The last decade has seen a revolutionary change in the music industry – streaming services became the dominant force, transforming how artists and fans engage with music; social media created platforms for a new generation of independent artists, enabling marginalised musicians better opportunities to connect with listeners; finally, thanks to #MeToo, widespread allegations of abuse by powerful industry players have been exposed and conversations about sexism, harassment and the overall objectification of women in music have made their way into the cultural lexicon.
And yet, with Amy Winehouse’s seminal album Back to Black blasting from the speakers as I type, it’s as if no time has passed at all. It only takes a few bars, and suddenly I’m transported away from my desk and into the local pub that housed many of my adolescent Friday nights. It’s the 2000s, I’m huddled around a dilapidated wooden table with old friends, crushed into our regular booth and nursing a pint I was probably too young to buy for myself, singing word-perfect to ‘You Know I’m No Good’ or ‘Tears Dry On Their Own’, asking a bemused barman if he’d let the whole album run.
The timeless power of Amy’s music is everlasting. Following the success of her first album, 2003’s jazz and hip-hop-inflected Frank, Back to Black’s rebellious rock & roll spirit redefined popular music for future generations. There was an undeniable power in her voice, with a husky tone echoing the greats of a time gone by and tinged the regret regularly saved for has-beens sipping whiskey at a downtown bar. Her rockstar bravado and bellowing vocals aside, it was Amy’s vulnerability and storytelling songwriting that allows her music to transcend time – her stories of hope, despair, love, anguish and sorrow are personal, yet universal.
It was Amy’s vulnerability and storytelling songwriting that allows her music to transcend time – her stories of hope, despair, love, anguish and sorrow are personal, yet universal.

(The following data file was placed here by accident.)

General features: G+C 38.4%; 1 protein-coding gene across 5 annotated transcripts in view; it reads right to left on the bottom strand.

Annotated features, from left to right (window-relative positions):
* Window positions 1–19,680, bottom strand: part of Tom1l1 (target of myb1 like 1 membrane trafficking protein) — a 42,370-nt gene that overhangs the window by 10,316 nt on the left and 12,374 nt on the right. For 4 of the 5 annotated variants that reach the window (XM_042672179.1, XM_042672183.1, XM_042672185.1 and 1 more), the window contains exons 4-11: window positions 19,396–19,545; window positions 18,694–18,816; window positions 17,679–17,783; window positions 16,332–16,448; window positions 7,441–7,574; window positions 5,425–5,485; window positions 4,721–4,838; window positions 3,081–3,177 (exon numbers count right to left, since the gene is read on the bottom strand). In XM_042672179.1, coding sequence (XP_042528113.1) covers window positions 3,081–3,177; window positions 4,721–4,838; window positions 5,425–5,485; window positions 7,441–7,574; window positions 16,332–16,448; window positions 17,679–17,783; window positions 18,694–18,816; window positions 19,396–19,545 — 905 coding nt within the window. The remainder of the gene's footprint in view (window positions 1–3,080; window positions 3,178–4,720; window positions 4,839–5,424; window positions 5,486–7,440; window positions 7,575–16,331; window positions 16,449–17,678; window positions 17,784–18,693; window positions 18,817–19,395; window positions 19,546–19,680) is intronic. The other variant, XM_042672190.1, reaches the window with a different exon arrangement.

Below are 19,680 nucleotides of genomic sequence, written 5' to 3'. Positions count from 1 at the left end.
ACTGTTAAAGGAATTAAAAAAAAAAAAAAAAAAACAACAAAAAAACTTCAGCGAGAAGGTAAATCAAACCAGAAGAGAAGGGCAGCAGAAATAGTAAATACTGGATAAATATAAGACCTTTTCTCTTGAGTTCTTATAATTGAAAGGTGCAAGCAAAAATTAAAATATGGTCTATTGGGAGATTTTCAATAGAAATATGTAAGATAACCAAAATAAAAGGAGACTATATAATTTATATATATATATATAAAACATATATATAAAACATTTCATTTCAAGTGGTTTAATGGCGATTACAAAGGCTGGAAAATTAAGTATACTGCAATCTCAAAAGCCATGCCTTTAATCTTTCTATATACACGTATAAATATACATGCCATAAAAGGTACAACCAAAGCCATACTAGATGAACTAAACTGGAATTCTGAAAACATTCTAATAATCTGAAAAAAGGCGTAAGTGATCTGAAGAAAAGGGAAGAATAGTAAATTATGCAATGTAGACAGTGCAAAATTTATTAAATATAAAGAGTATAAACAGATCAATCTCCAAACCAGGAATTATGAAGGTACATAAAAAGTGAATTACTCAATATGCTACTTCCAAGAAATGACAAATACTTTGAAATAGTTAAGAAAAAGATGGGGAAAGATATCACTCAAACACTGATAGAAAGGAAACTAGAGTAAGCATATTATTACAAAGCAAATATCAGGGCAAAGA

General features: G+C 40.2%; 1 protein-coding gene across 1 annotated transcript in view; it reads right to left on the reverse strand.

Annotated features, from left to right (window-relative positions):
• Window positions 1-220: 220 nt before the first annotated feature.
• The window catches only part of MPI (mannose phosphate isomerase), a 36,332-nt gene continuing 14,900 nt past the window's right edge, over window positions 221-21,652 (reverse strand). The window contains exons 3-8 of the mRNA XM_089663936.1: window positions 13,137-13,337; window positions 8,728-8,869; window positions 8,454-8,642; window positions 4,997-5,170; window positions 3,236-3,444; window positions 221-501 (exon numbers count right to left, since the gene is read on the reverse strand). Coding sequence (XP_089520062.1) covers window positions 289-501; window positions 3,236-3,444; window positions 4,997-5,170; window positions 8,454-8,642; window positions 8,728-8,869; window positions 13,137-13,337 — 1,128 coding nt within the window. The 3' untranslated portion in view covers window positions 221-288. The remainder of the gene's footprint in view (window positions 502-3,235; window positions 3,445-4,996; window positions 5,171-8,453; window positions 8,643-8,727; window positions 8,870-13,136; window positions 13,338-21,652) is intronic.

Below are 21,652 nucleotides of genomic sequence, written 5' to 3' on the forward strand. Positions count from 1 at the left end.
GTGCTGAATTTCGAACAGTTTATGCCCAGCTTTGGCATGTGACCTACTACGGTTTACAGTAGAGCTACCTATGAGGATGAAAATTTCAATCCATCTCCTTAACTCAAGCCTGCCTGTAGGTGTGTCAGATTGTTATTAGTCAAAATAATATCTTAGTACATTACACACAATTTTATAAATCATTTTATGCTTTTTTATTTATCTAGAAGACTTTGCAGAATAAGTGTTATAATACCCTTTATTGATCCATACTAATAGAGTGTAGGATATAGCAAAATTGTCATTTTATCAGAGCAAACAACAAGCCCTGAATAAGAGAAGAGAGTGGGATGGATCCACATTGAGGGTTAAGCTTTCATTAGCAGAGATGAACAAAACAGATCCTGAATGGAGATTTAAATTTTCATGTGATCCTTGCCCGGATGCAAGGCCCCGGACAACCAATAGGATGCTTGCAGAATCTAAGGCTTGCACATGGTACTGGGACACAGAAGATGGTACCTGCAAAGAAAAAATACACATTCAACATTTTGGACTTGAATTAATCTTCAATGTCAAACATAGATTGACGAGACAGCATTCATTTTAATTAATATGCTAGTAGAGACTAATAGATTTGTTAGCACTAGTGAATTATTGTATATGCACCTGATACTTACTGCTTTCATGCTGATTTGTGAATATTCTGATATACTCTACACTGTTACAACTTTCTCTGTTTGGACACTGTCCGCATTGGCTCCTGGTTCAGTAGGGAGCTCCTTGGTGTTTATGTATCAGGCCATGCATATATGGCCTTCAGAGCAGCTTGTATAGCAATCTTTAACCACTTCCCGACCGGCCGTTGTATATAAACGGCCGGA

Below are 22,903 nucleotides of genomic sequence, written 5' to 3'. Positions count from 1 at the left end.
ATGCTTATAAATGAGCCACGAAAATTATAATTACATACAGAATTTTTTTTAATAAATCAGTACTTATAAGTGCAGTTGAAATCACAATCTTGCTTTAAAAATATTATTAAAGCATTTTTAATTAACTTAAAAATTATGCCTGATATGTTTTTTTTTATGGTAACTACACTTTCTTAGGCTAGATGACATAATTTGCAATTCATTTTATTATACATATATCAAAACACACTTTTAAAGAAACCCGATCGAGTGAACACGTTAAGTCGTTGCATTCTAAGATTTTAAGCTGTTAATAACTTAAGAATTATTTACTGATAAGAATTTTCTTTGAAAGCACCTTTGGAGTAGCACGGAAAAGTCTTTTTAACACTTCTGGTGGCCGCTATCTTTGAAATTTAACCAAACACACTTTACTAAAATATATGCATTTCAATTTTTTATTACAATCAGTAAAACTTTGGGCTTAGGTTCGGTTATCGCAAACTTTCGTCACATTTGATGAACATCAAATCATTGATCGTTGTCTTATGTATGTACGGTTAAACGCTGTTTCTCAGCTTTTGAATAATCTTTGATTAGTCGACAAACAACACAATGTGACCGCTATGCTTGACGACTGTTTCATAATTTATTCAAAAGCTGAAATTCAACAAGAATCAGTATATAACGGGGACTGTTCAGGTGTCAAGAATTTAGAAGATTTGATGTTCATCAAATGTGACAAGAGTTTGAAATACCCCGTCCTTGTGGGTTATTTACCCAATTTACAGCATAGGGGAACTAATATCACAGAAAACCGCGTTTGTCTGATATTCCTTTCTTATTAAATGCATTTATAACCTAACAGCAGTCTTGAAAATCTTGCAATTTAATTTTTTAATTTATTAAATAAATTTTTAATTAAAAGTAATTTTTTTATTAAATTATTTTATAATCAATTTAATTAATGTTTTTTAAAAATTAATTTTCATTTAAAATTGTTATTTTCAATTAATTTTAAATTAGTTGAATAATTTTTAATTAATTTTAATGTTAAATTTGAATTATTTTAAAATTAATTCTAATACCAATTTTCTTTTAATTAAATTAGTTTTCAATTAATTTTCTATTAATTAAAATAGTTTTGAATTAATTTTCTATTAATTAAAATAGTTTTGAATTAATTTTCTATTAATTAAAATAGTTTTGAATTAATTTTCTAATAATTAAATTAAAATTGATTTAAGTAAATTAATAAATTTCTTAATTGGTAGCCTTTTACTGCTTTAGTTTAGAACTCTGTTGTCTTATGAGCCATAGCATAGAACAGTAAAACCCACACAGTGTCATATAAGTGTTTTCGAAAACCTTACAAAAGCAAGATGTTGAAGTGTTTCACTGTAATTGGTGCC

She has undoubtedly laid the foundation for the last decade of women in music, and her influence ellipses genre – in the unflinching authenticity of Lana Del Rey’s hit single ‘Video Games’, the raw vulnerability of Adele’s gut-wrenching album 21 and even inspiring the rise of a new genre, ‘dark pop’, encompassing the likes of chart-topping artists Billie Eilish, Dua Lipa and Rina Sawayama.
Her impact on British culture extends beyond that of only music as Amy’s signature look was quickly propelled to icon status and can still be seen inspiring the styles of Camden’s locals today. Her look – the stacked beehive hairdo, dramatic eyeliner and old-school tattoos – matched that only of her badass attitude.
Her striking sense of style quickly caught the attention of Fred Perry, and in 2010 Amy designed her first collection for the British heritage brand. She was only able to produce one collection before her tragic passing in 2011, but it did not stop the brand from championing her legacy. Over the last decade, Fred Perry has continued to release Amy Winehouse collections in collaboration with the Amy Winehouse Foundation, which supports vulnerable and disadvantaged young people.
Today, Fred Perry celebrates 10 years since the first collaborative collection with the legendary songstress by reissuing those first pieces in metallic gold, each piece signed off with two carefully placed love hearts – a reference to Amy’s distinctive tattoo. To mark the occasion, the hearts are gold.
In partnership with the Fred Perry x Amy Winehouse collection, we meet four emerging female talents still inspired by Amy’s music and trailblazing forward in a musical landscape that Amy undeniably paved the way for.
24-year-old North London native Delilah Holliday shares more than a postcode in common with the Queen of Camden – her sultry tone, R&B-tinged backings and fondness of a red lip all bring Amy to mind while listening to standout tracks ‘Babylon’ and ‘Snake Eyes’. Having similarly started her career in her early teens, Holiday also performs as one third of garage punk trio, Skinny Girl Diet, with her sister and cousin. She’s taken inspiration from many women in her life, saying, “My mother and my sister inspire me because they are so authentic and unique in everything they do. They always encourage and uplift me to live my truth.”